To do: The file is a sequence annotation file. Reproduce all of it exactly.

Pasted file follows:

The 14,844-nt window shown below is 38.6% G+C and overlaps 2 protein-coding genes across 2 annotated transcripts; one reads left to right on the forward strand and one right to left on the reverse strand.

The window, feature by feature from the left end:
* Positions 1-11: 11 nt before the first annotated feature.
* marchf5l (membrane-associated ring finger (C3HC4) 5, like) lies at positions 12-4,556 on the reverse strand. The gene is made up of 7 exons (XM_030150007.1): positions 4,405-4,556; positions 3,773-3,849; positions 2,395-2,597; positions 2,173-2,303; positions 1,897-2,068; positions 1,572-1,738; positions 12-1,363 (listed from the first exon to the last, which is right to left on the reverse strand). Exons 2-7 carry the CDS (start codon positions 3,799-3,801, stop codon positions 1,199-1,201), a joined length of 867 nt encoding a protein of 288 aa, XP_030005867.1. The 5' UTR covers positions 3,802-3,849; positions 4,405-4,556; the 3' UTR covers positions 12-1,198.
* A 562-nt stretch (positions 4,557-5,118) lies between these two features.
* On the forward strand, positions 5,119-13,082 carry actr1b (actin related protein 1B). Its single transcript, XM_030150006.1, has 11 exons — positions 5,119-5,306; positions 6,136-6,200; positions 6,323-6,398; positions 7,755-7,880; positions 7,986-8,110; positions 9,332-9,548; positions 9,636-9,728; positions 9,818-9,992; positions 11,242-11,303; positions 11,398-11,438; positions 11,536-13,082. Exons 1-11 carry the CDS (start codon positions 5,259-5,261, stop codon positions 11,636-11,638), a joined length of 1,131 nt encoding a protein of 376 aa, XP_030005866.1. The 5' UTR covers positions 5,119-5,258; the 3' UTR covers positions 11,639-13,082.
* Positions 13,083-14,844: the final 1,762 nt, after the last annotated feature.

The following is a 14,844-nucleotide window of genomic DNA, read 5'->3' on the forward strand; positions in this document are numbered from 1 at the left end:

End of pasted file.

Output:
The 14,844-nt window shown below is 38.6% G+C and overlaps 2 protein-coding genes across 2 annotated transcripts; one reads left to right on the forward strand and one right to left on the reverse strand.

The window, feature by feature from the left end:
* Positions 1-11: 11 nt before the first annotated feature.
* marchf5l (membrane-associated ring finger (C3HC4) 5, like) lies at positions 12-4,556 on the reverse strand. The gene is made up of 7 exons (XM_030150007.1): positions 4,405-4,556; positions 3,773-3,849; positions 2,395-2,597; positions 2,173-2,303; positions 1,897-2,068; positions 1,572-1,738; positions 12-1,363 (listed from the first exon to the last, which is right to left on the reverse strand). Exons 2-7 carry the CDS (start codon positions 3,799-3,801, stop codon positions 1,199-1,201), a joined length of 867 nt encoding a protein of 288 aa, XP_030005867.1. The 5' UTR covers positions 3,802-3,849; positions 4,405-4,556; the 3' UTR covers positions 12-1,198.
* A 562-nt stretch (positions 4,557-5,118) lies between these two features.
* On the forward strand, positions 5,119-13,082 carry actr1b (actin related protein 1B). Its single transcript, XM_030150006.1, has 11 exons — positions 5,119-5,306; positions 6,136-6,200; positions 6,323-6,398; positions 7,755-7,880; positions 7,986-8,110; positions 9,332-9,548; positions 9,636-9,728; positions 9,818-9,992; positions 11,242-11,303; positions 11,398-11,438; positions 11,536-13,082. Exons 1-11 carry the CDS (start codon positions 5,259-5,261, stop codon positions 11,636-11,638), a joined length of 1,131 nt encoding a protein of 376 aa, XP_030005866.1. The 5' UTR covers positions 5,119-5,258; the 3' UTR covers positions 11,639-13,082.
* Positions 13,083-14,844: the final 1,762 nt, after the last annotated feature.

The following is a 14,844-nucleotide window of genomic DNA, read 5'->3' on the forward strand; positions in this document are numbered from 1 at the left end: